approximately one hour and were generally conducted at the interviewees’ work locations.
The interview data and additional data were coded using a systematic coding scheme (online
Appendix B provides an overview of codes used) and then processed using data analysis
software (Atlas.ti). Using this approach, the data were systematically explored and insight
was gained into the “repetitiveness” and “rarity” of the experiences shared by the
interviewees and the insights provided by additional sources.
Findings
To better understand whether there is indeed such as thing as the frontrunner paradox and, if
so, what its implications are, this empirical section is structured into four topics that follow
from the literature discussed to further tease out the tension between drawing lessons and
scaling up in urban climate governance experiments: (1) the role of industry frontrunners in
the innovative governance instruments studied, (2) the lessons learnt from experimenting
with the instruments, (3) the performance achieved relative to the problem the instruments
seek to address, and (4) the potential to scale up the instruments or to replicate them in other
settings.
The role of industry frontrunners
All instruments were developed through collaborations between government and industry.
Interviewees involved in their development and implementation were particularly vocal about
the need to involve industry frontrunners in these processes—where interviewees used the
terms “leader” and “frontrunner” interchangeably. “You need leaders in the market place
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showing a better way of doing things, and you need the market place to be inspired and
driven by those leaders”, explained a representative of a sustainable construction peak body
(int. 33).
4
Interviewees argued that governments have a limited understanding of what is
possible in terms of low-carbon buildings and that by bringing in industry frontrunners in
these instruments, their knowledge can be used. “From [our] point of view,” explained a
policymaker in Sydney (int. 42), “we need their expertise and experiences to show us and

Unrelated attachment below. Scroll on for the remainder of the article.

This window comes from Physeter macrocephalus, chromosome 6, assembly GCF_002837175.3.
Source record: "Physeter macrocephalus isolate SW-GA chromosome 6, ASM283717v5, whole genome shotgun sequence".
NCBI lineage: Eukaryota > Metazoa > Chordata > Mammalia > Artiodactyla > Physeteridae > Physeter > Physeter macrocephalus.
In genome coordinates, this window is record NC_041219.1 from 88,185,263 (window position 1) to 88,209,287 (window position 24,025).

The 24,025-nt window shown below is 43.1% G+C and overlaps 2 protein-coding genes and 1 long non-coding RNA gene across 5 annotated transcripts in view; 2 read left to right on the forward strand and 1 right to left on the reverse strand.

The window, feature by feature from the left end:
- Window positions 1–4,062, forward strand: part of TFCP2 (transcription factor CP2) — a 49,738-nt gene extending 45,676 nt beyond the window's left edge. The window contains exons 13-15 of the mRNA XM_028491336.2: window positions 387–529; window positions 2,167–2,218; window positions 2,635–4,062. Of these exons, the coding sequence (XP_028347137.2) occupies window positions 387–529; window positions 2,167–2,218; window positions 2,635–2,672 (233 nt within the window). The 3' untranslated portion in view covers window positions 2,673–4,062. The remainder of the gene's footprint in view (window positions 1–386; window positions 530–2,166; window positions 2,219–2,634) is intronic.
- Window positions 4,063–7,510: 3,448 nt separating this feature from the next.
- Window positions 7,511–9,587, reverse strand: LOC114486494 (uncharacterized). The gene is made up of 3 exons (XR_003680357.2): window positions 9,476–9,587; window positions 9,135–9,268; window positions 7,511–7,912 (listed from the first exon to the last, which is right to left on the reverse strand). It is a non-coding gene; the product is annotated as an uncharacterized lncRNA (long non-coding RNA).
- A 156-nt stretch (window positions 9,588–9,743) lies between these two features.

challenge us to get the best solutions.” A policymaker in Melbourne (int. 26) added, “You
can say all these things should be in regulation, but then it forces leadership into something
traditional. You won’t help businesses to build something that is leading. Something that is
on the edge.” Thus, this interviewee argued that only by involving industry frontrunners in
the development of these instruments is it possible to move beyond traditional solutions.
Not only were industry frontrunners deeply involved in the development and
implementation of the instruments, but also the instruments themselves focused strongly on
rewarding industry frontrunners. An illustrative example is Green Star, a building
certification instrument that makes visible the environmentally sustainable credentials of a
building through the use of a label. As a senior board member of the Australian Green
Building Council (int. 22)—the organisation that administers Green Star—explained, “When
developing Green Star, we faced this question: Do you aim for the top 5 per cent of the
market and neglect the other 95 per cent?” He continued, “Aiming [for] the top 25 per cent
appeared a way to address the leaders in the market, without losing engagement.” To indicate
its emphasis on rewarding only the top quartile, Green Star awards three labels, the minimum
of which is a 4 Star rating (referred to as “Best Practice”), followed by 5 Star (“Australian
Excellence”), and 6 Star (“World Leadership”).
The same senior board member concluded that “If you address the leaders, you will
push the followers” (int. 22). Interviewees repeatedly mentioned this expectation of a
spillover effect from frontrunners in the industry to the majority. As a policymaker in
Brisbane (int. 27) noted, “The developer looks down the road, sees a Green Star building and
thinks, ‘I’ve got to compete with that’. You get to a tipping point where it becomes the
norm.” According to the interviewees, another advantage of acknowledging frontrunners is
that it rewards, and therefore stimulates, innovation: “For me it really shows what the market
is capable of”, observed a policymaker in Adelaide (int. 51). “You often see ambition [in
4
Interviewees were promised anonymity in research publications. Interviewees are numbered consistently
throughout all publications resulting from the larger project.
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government] to lift the minimal standards, but then the interest groups squeal and say ‘That
cannot be done’. But with [these instruments] you see that it can be done, that it makes them
think to go further, to push the boundaries.”
The focus on industry frontrunners is dominant, even in the way the instruments are
marketed. For example, the website of the Green Building Council of Australia, the
organisation that administers Green Star, mentions the word “leadership” no less than 6,500
times on its pages.
5
Yet, the instruments are also marketed using subtler wording to attract
frontrunners in the industry. The instrument 1200 Buildings, which helps property owners
secure funds for retrofits, claims on its website that participation helps in “improving
corporate image”, helps to “lower environmental footprint”, and helps in “making the
building more attractive to investors”.
6
The Mayor of Melbourne is also vocal in the media
about the “leadership role” that participants have taken in committing to this instrument.
7
That having been said, participants were less vocal about a need to involve frontrunners in